Mobile app users must remember that personal data is any information about a person or personally identifiable information that enables a person to be identified. This principle proves useful during app development planning. Whether the information closely or directly relates to a given person does not matter — if it identifies a person, it must be GDPR compliant. You will know whether your solutions are GDPR compliant when the de-anonymization needs resources and manpower that is disproportionate to the gathered information.
- Content development apps
Apps that allow users to develop content might store some personal data. This must be considered during app development since every user retains the right to request deletion of private information that could result in his or her identification. If a subject’s personal data was posted without their consent, they should get a line to your data protection officer.
- Third-party involvement
Companies that use third-party solutions to support mobile app development must ensure that the third-party solutions are all GDPR compliant. Check the Terms of Service to find out whether their security certificates adhere to GDPR regulations. Otherwise, your company will be jointly held responsible for mobile data leakage caused by the third-party.
- Written contracts
You might wonder whether a written contract is necessary with third parties in charge of processing data. Thankfully, it is not mandatory as the regulations provide a certain degree of freedom. They also introduce the larger concept of “another legal act.” On your part, you need to find out if the provider whose services you are using has a certificate that complies with GDPR norms.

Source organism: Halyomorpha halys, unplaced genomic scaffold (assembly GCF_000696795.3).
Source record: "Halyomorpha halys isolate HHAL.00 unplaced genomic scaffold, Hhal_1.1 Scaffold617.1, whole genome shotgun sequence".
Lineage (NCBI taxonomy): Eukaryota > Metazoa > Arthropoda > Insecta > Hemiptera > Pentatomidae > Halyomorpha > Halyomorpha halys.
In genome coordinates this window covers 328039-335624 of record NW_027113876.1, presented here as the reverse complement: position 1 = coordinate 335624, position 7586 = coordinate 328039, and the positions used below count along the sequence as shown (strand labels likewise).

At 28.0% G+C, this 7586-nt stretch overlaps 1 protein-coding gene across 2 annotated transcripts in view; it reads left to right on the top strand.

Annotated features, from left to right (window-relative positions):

- Data protection officer
Data protection officers are not mandatory for mobile companies. GDPR offers a certain degree of freedom in this aspect. According to the guidelines, a DPO may either be an employee of the processor or the controller, along with a third-party individual from outside this group of employees. This enables companies to enjoy a certain amount of freedom with their options as well as their capacity to decrease costs.
- Email ID login
Even if the app uses just logins and emails without a first and last name, it is treated as personal data. Mass verification methods cannot determine whether an email ID contains personal data or not. Moreover, certain portals ask for nicknames, and they can be linked to other data. So, if you’re unsure about the elements of the application and whether or not they can identify your customer, prepare for the worst.
- Bug reports
If your app has a bug reporting system, make sure the service provider fulfills all the GDPR requirements. Moreover, check what sort of data is present in the reports and who can access them.
GDPR is a major regulation that will require mobile users, operators, and app developers to change their current policy. Sure, it might take some time to implement the procedures fully. But once complete, mobile data practices will go further in meeting the changing needs of consumers and protecting their personal data.